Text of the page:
THERE’S a story my daughter loves to hear me tell: The day after I came home from the hospital with her big brother, my first child, I was seized by the certainty that I was about to die. I sobbed; I asked my husband: “But who will keep him in socks? Who’ll make sure he’s wearing his little socks?”
“Didn’t you think Daddy could put the socks on?” my daughter exclaims, delighted that I’d been so ridiculous.
“I wasn’t sure he’d remember,” I say, “or have enough on hand.”
New parenthood, of course, does things to your brain. But I was on to something, in my deranged, postpartum way. I should state for the record that my husband is perfectly handy with socks. Still, the parent more obsessed with the children’s hosiery is the one who’ll make sure it’s in stock. And the shouldering of that one task can cascade into responsibility for the whole assembly line of childhood. She who buys the bootees will surely buy the bottle washer, just as she’ll probably find the babysitter and pencil in the class trips. I don’t mean to say that she’ll be the one to do everything, just that she’ll make sure that most everything gets done.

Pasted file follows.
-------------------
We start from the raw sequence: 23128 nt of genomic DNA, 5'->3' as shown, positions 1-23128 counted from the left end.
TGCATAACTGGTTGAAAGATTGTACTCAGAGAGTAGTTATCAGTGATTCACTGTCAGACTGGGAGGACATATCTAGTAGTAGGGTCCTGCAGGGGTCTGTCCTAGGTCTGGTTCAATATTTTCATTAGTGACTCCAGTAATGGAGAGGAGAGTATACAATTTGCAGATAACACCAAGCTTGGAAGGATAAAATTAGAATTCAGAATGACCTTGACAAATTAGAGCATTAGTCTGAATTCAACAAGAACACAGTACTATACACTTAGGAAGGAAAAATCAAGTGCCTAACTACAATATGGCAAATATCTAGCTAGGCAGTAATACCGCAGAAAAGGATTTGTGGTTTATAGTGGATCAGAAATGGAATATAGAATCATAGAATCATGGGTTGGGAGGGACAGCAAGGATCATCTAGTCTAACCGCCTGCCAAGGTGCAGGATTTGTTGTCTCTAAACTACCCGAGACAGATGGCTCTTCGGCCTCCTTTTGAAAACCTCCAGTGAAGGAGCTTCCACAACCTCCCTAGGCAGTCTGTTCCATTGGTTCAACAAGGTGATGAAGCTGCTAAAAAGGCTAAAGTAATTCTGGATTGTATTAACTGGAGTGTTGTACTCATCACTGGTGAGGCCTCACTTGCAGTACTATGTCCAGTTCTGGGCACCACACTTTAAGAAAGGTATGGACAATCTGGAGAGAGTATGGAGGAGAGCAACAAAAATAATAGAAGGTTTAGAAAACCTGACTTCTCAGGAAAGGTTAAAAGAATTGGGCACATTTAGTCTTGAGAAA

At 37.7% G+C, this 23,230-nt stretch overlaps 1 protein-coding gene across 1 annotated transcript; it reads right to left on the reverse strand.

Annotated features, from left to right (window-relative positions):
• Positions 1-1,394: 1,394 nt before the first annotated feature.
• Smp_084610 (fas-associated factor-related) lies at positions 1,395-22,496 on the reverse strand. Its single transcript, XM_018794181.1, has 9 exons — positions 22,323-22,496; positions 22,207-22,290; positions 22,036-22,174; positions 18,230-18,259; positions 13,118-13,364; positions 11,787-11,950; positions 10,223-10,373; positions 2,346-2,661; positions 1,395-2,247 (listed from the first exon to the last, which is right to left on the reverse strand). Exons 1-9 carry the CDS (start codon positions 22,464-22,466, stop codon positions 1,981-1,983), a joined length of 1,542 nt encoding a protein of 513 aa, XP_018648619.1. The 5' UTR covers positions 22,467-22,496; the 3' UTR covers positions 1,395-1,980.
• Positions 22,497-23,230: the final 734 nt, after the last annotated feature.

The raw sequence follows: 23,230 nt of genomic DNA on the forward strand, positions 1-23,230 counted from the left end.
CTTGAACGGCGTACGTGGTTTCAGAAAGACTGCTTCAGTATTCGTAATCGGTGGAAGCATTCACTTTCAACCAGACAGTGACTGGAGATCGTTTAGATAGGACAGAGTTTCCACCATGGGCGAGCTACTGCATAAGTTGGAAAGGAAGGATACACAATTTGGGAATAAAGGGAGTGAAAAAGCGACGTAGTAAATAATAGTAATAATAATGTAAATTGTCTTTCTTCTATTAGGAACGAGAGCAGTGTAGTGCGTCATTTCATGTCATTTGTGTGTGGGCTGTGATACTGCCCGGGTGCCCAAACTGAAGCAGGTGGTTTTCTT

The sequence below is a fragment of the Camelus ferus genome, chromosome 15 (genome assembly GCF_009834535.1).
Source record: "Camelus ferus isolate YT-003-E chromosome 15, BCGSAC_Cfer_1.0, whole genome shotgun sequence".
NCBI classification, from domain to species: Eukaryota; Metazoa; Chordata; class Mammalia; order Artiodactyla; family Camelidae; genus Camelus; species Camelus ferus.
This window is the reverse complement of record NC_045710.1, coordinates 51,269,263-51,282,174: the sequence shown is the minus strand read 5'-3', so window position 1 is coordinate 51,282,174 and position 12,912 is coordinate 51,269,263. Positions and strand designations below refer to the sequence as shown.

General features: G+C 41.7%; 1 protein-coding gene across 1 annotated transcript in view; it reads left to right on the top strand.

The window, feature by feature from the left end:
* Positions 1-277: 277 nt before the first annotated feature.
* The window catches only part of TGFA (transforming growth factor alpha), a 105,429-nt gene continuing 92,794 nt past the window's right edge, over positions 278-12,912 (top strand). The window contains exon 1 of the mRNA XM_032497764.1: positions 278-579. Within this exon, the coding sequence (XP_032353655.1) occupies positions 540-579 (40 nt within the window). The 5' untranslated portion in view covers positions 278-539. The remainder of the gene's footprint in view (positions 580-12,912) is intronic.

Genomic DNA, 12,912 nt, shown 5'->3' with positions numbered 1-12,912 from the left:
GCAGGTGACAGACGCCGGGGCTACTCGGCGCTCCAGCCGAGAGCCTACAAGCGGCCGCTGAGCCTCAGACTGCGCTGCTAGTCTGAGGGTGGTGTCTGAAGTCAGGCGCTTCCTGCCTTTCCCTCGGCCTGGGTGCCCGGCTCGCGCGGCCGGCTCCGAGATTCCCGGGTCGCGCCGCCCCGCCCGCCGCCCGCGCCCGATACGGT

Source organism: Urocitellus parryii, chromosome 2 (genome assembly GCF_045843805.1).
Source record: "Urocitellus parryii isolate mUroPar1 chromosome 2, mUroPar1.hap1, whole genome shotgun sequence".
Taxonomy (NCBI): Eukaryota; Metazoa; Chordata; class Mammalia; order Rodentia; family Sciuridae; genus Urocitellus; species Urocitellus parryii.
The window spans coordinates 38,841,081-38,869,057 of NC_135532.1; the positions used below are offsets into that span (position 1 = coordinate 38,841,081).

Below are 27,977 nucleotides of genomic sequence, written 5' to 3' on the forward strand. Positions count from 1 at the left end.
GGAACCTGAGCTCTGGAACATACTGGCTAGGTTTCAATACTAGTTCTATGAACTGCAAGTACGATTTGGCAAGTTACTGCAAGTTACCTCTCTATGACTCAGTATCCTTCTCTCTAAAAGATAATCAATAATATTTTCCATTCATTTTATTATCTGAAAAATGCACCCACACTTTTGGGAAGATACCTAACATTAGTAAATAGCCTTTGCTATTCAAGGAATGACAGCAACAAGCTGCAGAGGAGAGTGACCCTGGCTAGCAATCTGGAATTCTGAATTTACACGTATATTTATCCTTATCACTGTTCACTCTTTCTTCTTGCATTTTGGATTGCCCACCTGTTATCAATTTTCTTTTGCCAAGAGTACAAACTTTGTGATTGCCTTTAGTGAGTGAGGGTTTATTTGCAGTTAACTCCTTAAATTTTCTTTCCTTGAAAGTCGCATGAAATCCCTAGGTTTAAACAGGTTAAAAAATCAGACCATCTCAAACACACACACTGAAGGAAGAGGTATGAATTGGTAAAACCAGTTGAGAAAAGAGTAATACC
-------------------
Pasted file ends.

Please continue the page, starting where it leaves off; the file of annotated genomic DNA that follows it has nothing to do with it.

Sociologists sometimes call the management of familial duties “worry work,” and the person who does it the “designated worrier,” because you need large reserves of emotional energy to stay on top of it all.
With new generations come new hopes. According to research done by the Families and Work Institute, more millennials share domestic labor — and the management of it — than Gen Xers did. Jenna Fiore, a 21-year-old major in organizational studies at the University of Michigan, told me that she and her longtime boyfriend, Giancarlo Anemone, 21, a computer-science major at Kalamazoo College, have discussed how to allocate labor fairly in the household they’re planning to set up after they graduate this spring — down to “how we would divide getting birthday presents or keeping grocery lists,” Ms. Fiore says.
To read the full article, click here.